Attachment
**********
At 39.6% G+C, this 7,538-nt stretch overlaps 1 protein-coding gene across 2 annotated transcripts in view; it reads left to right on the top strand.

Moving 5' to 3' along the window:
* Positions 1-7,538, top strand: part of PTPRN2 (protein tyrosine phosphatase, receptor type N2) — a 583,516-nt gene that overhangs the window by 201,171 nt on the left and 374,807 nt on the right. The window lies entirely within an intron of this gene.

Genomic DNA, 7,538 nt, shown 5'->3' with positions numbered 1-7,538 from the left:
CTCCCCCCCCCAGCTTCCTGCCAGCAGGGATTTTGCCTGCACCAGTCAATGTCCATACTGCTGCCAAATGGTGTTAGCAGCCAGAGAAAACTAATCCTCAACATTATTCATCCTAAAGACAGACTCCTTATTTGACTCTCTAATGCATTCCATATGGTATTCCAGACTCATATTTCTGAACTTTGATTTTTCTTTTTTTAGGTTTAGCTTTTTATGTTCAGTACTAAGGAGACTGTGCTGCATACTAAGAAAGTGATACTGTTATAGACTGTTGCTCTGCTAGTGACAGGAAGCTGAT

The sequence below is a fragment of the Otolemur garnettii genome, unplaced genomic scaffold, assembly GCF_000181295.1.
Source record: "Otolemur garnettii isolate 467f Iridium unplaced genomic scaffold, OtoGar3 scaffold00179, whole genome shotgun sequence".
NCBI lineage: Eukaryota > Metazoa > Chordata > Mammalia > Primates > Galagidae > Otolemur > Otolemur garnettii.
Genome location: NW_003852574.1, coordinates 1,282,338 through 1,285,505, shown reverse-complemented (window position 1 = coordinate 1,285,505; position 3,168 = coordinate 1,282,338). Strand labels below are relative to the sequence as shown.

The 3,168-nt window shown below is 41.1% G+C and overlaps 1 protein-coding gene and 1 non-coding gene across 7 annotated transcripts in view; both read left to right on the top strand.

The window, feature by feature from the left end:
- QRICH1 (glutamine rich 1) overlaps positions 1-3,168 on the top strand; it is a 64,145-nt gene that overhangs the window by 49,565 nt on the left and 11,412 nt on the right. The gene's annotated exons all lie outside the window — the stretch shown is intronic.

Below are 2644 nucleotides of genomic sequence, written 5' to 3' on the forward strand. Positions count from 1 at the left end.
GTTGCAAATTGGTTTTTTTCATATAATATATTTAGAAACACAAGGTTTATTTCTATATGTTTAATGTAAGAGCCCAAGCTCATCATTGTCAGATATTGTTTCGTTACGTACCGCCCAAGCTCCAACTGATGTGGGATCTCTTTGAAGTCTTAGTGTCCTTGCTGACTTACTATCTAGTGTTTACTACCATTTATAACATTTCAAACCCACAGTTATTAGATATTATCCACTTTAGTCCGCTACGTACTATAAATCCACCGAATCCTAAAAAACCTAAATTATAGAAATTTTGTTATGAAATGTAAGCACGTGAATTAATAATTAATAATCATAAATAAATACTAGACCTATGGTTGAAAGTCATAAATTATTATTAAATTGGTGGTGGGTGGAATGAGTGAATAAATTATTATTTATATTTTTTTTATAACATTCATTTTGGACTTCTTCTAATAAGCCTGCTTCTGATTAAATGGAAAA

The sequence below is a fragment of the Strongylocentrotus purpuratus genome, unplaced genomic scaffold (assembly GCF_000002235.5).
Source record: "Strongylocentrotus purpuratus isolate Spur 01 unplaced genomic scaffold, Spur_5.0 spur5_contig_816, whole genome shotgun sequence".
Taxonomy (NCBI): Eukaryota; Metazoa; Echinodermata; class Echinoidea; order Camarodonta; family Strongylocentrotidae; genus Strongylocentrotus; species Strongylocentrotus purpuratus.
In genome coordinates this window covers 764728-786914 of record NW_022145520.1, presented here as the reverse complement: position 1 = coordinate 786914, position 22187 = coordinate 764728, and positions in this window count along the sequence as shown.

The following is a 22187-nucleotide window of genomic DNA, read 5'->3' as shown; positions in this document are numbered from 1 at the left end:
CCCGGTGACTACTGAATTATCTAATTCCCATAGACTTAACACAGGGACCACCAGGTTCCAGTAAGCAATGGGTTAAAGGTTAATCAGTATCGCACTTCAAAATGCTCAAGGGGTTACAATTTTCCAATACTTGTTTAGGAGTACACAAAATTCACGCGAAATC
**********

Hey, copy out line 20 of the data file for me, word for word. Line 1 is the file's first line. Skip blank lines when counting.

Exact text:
CCCGGTGACTACTGAATTATCTAATTCCCATAGACTTAACACAGGGACCACCAGGTTCCAGTAAGCAATGGGTTAAAGGTTAATCAGTATCGCACTTCAAAATGCTCAAGGGGTTACAATTTTCCAATACTTGTTTAGGAGTACACAAAATTCACGCGAAATC